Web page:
Fall 2018 Issue

The Final Curtain: Farewell for Now

Phi Beta Kappa Memorial Hall Goes Dark

By Sara K. Eskridge
Photos By Alfred Herczeg P ’23

Phi Beta Kappa Memorial Hall (PBK) is transforming. Much like a character in “Metamorphoses,” one of the last productions to be staged there, PBK is shedding the old and becoming something new. The building, which first opened in 1957, will be closed until the fall of 2020 as the entire Arts Quarter of campus undergoes an extensive renovation and expansion.

Generations of students and faculty alike have come alive in this space, which currently houses an auditorium, studio theatre, and the theatre, speech and dance departments. The facility has served as a springboard for the careers of actresses Glenn Close ’74, D.A. ’89 and Linda Lavin ’59, actor Scott Glenn ’61, television producer Bill Lawrence ’90 and Broadway costume designer William Ivey Long ’69, L.H.D. ’04.

When it was built in 1956, PBK was one of the best university theatre facilities on the East Coast, boasting a custom lighting system, an electronic dimming system and a flexible black box theatre space that allowed students and faculty to explore alternative performance styles. The facility played host to performances by multiple student groups, including the Sinfonicron Light Opera Company. The William & Mary radio station, WCWM, also operated out of the building from 1959 until 1986, when it was moved to the Campus Center.

I love you, you're perfect now change: A final look at Phi Beta Kappa Memorial Hall before the building closed for renovations.

In addition to serving as the home of the Alpha Chapter of the Phi Beta Kappa honor society, PBK also hosted the Virginia Regional Ballet and served as the home for the Virginia Shakespeare Festival from 1978 until 2016.

It has been the setting for a number of events and speakers of national renown, including a 1976 presidential debate between Jimmy Carter and Gerald Ford, award-winning actress Laverne Cox’s 2018 Atwater Lecture and a live CNN town hall event this past spring.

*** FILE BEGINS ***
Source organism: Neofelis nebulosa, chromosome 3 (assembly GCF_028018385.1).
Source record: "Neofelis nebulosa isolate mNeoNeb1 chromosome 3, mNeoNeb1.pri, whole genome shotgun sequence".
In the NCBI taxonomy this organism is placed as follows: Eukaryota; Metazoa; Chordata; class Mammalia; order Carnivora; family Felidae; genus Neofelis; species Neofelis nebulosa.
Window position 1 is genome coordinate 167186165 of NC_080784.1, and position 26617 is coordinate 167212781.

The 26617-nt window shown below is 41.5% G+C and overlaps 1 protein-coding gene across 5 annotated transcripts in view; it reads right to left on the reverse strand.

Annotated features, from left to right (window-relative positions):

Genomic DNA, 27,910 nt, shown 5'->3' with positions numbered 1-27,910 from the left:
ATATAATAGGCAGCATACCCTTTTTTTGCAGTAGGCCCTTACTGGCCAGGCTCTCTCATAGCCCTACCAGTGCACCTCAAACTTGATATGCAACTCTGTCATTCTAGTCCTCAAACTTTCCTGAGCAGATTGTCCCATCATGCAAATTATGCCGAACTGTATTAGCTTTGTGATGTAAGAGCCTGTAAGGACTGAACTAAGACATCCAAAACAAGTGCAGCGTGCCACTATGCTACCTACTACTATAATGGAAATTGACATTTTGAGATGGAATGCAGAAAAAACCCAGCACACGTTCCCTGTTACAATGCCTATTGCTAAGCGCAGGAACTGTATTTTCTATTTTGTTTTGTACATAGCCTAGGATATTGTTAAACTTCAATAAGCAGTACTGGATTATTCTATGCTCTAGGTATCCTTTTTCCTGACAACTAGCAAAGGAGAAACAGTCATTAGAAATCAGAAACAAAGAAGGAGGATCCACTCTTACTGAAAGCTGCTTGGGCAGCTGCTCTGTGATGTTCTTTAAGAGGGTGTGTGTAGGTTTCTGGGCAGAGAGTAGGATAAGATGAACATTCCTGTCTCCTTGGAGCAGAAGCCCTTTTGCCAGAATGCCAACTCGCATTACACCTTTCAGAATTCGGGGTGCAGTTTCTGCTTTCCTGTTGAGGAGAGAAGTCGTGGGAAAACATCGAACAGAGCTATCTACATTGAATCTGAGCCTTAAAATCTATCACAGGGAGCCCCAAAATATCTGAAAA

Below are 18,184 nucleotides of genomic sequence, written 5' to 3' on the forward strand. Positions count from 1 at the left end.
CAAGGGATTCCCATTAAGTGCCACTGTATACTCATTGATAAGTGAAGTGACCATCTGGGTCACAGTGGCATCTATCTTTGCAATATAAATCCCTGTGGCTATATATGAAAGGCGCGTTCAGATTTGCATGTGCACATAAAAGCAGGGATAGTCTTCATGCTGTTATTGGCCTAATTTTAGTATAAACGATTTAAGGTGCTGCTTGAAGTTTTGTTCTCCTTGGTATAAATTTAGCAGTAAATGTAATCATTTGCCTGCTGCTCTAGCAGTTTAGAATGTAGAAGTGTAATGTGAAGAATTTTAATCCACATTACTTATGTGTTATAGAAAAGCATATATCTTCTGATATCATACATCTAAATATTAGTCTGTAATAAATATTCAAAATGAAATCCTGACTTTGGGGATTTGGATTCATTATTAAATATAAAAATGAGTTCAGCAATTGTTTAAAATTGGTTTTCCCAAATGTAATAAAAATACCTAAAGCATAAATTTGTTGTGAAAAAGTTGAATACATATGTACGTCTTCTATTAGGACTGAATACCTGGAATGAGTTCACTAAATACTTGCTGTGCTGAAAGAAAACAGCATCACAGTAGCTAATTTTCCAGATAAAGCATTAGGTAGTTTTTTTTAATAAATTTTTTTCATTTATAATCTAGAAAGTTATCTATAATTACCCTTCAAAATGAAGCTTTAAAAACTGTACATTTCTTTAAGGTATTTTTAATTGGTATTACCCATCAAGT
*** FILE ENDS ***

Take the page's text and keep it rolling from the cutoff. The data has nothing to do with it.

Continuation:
“There were no bad seats in the Proscenium Theatre,” says Dave Dudley ’75, who first joined the theatre department in 1977 and now serves as technical director. “Theatre can be performed anywhere, but good theatre requires a good facility, and you need an excellent facility if you want excellent graduates. Our auditorium was remarkable for a university facility.”

This is not to say that PBK never had its challenges. A fire decimated the Studio Theatre in 1991, and sometimes productions fell short of expectations. Occasionally the department dreamed a little too big and tried to put on too large a production in too little time. Department members are constantly attempting to meet the unique and varied demands of each play and keep up with advances in technology and staging, often on a shoestring budget, all while attempting to offer a variety of dramatic works and engaging musicals that would provide students with the full breadth of theatrical experience.

“Knowing that we were going to move this spring, we should have been packing, but instead we decided to produce some of the most ambitious shows we’ve ever done,” laughs Patricia Wesp ’76, the costume designer for the theatre department since 1983. “We had ‘Metamorphoses’ in the spring — a swimming pool on stage and 12 actors playing 65 roles!”

Despite difficulties, faculty and former students alike brim with positive memories of PBK. They remember the excitement that always preceded a performance, the gatherings of students in the side lobby and the enjoyment of experiencing personal growth with each and every production. Student performers often have myriad other academic interests — Wesp recalls one outstanding recent performer was a biology major — but performed as a creative outlet.

“Even some of the ‘less-than-successful’ results were invaluable for these young men and women, testing limits and uncovering possibilities,” says Dudley. “ I love seeing their excitement when they meet challenges head-on and realize they can rise to the occasion.”

Although the faculty and staff who have called PBK home for decades are wistful about the renovation, they are also hopeful for the future of the building, which promises a new studio theatre and dance recital theatre in addition to renovated Lab and Prosceneium theatres. The Proscenium Theatre promises a more intimate viewer experience, with fewer seats and state-of-the-art acoustics and lighting.

The new space will have three levels, more storage for the set and costume departments, more rehearsal areas, and a space for entertaining and receptions. The faculty hopes to maintain the functionality of the old building while being able to incorporate the latest technologies and techniques into the curriculum, to say nothing of creating a more enjoyable experience for loyal theatre patrons.

“William & Mary has always encouraged exercises in creative pursuit, and theatre and dance are great outlets for that expression,” says Dudley. “I am hopeful that this new space will encourage students to get out of their comfort zones and takes some risks.”